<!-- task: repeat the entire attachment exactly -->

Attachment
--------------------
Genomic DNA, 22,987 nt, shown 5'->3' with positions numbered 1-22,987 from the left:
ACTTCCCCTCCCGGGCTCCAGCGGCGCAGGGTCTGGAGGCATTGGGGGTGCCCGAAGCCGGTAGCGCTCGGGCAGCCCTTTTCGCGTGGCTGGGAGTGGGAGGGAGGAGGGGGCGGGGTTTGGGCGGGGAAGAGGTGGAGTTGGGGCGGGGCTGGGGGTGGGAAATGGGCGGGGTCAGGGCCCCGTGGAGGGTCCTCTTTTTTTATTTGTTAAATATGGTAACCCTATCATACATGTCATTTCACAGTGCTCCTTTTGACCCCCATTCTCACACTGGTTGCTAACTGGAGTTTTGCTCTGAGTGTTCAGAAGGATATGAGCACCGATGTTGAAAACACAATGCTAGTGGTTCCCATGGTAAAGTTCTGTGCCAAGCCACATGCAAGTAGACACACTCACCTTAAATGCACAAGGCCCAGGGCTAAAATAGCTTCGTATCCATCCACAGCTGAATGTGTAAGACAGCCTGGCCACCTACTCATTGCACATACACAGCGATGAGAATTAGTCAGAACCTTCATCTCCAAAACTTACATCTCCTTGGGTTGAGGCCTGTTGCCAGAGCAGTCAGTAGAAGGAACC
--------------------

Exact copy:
Genomic DNA, 22,987 nt, shown 5'->3' with positions numbered 1-22,987 from the left:
ACTTCCCCTCCCGGGCTCCAGCGGCGCAGGGTCTGGAGGCATTGGGGGTGCCCGAAGCCGGTAGCGCTCGGGCAGCCCTTTTCGCGTGGCTGGGAGTGGGAGGGAGGAGGGGGCGGGGTTTGGGCGGGGAAGAGGTGGAGTTGGGGCGGGGCTGGGGGTGGGAAATGGGCGGGGTCAGGGCCCCGTGGAGGGTCCTCTTTTTTTATTTGTTAAATATGGTAACCCTATCATACATGTCATTTCACAGTGCTCCTTTTGACCCCCATTCTCACACTGGTTGCTAACTGGAGTTTTGCTCTGAGTGTTCAGAAGGATATGAGCACCGATGTTGAAAACACAATGCTAGTGGTTCCCATGGTAAAGTTCTGTGCCAAGCCACATGCAAGTAGACACACTCACCTTAAATGCACAAGGCCCAGGGCTAAAATAGCTTCGTATCCATCCACAGCTGAATGTGTAAGACAGCCTGGCCACCTACTCATTGCACATACACAGCGATGAGAATTAGTCAGAACCTTCATCTCCAAAACTTACATCTCCTTGGGTTGAGGCCTGTTGCCAGAGCAGTCAGTAGAAGGAACC